Lawyers for Civil Justice (“LCJ”) recently submitted a formal comment to the Advisory Committee on Civil Rules regarding problems related to the preservation of information in litigation. The comment, which can be found here, pleads for a change in the current approach to preservation of electronically stored information (“ESI”), in which preservation obligations are largely created by individual courts on an ad hoc basis. This approach, LCJ points out, creates heavy burdens on litigants: The cost of preservation is too high, the risk of spoliation sanctions is too great, and the impact of ancillary litigation proceedings on discovery disputes is too debilitating. Substantive issues in many cases have become overshadowed by issues of preservation.
Part of the problem, LCJ points out, is that the concept of spoliation has not evolved to meet the demands of 21st Century litigation. Courts do not simply ask whether evidence was destroyed to prevent its use in litigation, but instead focus too heavily on inadvertent destruction of evidence, which requires complex determinations as to whether a party took “reasonable” steps to preserve. LCJ argues for a modified approach, in which courts focus less on the lost evidence, and more on the remaining evidence. Ideally, LCJ suggests, Congress should codify preservation obligations to the extent possible and create bright line rules to replace the current maze of case law.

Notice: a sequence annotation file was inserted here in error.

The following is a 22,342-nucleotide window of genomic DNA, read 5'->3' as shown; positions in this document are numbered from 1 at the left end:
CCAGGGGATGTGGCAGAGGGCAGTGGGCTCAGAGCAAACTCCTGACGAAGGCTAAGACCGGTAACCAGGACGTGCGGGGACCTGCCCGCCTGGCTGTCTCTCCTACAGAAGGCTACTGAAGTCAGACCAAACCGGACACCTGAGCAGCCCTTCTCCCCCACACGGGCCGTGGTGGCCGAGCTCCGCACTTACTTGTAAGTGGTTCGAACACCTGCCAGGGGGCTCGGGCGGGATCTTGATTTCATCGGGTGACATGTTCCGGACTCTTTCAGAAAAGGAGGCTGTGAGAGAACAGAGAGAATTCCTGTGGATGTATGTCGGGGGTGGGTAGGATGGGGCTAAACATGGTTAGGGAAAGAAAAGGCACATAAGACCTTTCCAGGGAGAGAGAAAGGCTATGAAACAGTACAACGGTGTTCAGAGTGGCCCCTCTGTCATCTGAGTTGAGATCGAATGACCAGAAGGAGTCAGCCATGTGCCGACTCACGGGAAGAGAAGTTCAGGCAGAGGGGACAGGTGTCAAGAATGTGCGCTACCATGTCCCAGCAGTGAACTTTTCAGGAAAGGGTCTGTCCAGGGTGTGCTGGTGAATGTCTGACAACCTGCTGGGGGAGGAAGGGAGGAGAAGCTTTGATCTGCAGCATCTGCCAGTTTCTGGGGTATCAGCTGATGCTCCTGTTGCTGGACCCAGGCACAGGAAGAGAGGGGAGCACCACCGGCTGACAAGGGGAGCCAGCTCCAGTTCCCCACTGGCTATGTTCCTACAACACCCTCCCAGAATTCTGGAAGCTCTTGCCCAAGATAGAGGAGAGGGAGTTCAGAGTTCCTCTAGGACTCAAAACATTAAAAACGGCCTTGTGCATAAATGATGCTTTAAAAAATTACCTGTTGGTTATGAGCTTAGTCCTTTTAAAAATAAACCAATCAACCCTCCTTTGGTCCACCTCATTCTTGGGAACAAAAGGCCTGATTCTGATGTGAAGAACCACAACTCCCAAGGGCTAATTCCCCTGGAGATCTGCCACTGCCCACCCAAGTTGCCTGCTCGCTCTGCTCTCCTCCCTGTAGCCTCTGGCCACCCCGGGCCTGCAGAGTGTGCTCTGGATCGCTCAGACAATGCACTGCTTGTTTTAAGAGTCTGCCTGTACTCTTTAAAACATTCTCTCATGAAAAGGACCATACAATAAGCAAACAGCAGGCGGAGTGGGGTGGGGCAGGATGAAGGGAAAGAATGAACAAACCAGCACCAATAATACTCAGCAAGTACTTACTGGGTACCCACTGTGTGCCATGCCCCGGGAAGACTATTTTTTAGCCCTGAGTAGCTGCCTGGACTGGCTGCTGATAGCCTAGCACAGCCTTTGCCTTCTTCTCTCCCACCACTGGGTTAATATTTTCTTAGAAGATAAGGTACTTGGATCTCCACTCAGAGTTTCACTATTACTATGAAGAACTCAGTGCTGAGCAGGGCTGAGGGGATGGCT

LCJ’s approach is bold and fresh, particularly in its recommendation that parties only be subjected to sanctions for willful destruction of evidence. This approach could certainly cut down on litigation of ancillary preservation issues, particularly with some well thought out guiding commentary. To be sure, no model is likely to prove perfect, and adoption of LCJ’s model could have drawbacks of its own, such as removing the incentive for individuals and companies to diligently preserve some information or categories of ESI (as long as destruction is not willful). However, LCJ’s approach appears to strike a reasonable balance between litigants’ need for full discovery and reduction of uncertainty and costs, both to litigants and the Courts, associated with the current model. This approach is worth a closer look.